We have an unshakeable hope. A confident expectation for better things. And it isn’t here in this decaying world!

What is the Christian’s hope?

A hope that defies circumstance.

One of the things that perplexed the Romans during the rise of Christianity was the peace with which the Christians faced death. No matter how much they persecuted, threatened, tortured and imprisoned them, the Christians would not renounce their faith nor beg for mercy. They had confidence that God would deliver their soul if not their body.

The Romans hoped that persistent persecution would destroy the church, but it didn’t. It flourished! The people saw hope reflected in the lives of those Christians and they were hungry to have that same confidence.

Hope that anchors our soul.

When a ship lowers its anchor, it’s very hard for that ship to go wandering off with the tide. It may move around a little in its place, but the anchor keeps it from being carried off by the wind and waves.

Our hope is like that anchor. When circumstance and the deceitfulness of the world push us about, our hope holds us in place so we do not wander away from God.

The Hebrew writer refers to hope as an anchor in the following passage:

“So when God desired to show more convincingly to the heirs of the promise the unchangeable character of his purpose, he guaranteed it with an oath, so that by two unchangeable things, in which it is impossible for God to lie, we who have fled for refuge might have strong encouragement to hold fast to the hope set before us. We have this as a sure and steadfast anchor of the soul, a hope that enters into the inner place behind the curtain, where Jesus has gone as a forerunner on our behalf, having become a high priest forever after the order of Melchizedek.”

‭‭~ Hebrews‬ ‭6:17-20‬ ‭ESV‬‬

Hope in God’s Faithfulness and steadfast love.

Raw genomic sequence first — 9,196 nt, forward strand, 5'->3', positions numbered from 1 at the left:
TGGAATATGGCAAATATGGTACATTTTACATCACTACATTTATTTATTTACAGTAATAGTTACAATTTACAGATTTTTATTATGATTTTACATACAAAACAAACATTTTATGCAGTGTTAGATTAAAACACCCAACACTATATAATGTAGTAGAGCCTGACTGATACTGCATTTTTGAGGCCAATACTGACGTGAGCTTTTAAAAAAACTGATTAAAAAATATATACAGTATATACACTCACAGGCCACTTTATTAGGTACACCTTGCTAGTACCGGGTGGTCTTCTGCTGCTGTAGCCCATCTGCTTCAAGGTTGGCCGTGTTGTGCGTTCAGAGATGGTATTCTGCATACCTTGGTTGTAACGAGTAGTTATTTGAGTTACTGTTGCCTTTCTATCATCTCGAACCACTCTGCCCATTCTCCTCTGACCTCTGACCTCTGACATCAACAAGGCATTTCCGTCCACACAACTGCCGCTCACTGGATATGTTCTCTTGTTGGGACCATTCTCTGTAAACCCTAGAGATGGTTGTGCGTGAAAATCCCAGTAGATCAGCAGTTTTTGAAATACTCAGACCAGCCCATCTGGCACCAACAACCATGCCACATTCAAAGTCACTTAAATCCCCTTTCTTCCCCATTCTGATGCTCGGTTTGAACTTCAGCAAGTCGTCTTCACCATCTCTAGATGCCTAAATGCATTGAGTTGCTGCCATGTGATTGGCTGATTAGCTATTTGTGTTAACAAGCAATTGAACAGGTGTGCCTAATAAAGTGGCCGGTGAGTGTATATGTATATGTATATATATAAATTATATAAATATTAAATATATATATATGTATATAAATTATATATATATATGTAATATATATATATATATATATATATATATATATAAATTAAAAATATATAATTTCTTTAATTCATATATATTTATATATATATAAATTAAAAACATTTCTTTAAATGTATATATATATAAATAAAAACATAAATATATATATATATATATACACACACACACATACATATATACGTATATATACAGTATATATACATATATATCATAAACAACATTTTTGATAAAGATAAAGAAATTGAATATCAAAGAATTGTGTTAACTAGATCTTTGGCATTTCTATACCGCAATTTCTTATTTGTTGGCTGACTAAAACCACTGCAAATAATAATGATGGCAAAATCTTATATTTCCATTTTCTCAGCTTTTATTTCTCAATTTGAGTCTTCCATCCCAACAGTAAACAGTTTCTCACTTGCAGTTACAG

Remember my affliction and my wanderings, the wormwood and the gall! My soul continually remembers it and is bowed down within me.

But this I call to mind, and therefore I have hope:

The steadfast love of the Lord never ceases; his mercies never come to an end; they are new every morning; great is your faithfulness.

“The Lord is my portion,” says my soul, “therefore I will hope in him.”

Lamentations‬ ‭3:19-24‬ ‭ESV

The above passage is one of my favorites. It eloquently expresses why we can trust in the Lord: he is faithful, his love is steadfast, his mercy never ends. Do you know anybody like that on earth? Have your friends ever let you down? What about family? The church?

Humans will always fall short. We aren’t perfect. Our minds get overwhelmed, our bodies ache and break, our emotions take over. God isn’t frail like us. He is sure, strong and steady. He will never leave us or forsake us.

Placing your confidence in God is a secure choice. We can trust Him. We can have hope because of his trustworthiness.

Hope for eternal peace.

This world is essentially a foreign country for us. It’s a place where we are forged. God wants to know if we really love Him. He wants us all to be with Him in heaven, but many don’t want anything to do with him. They want their way. They want to satisfy themselves.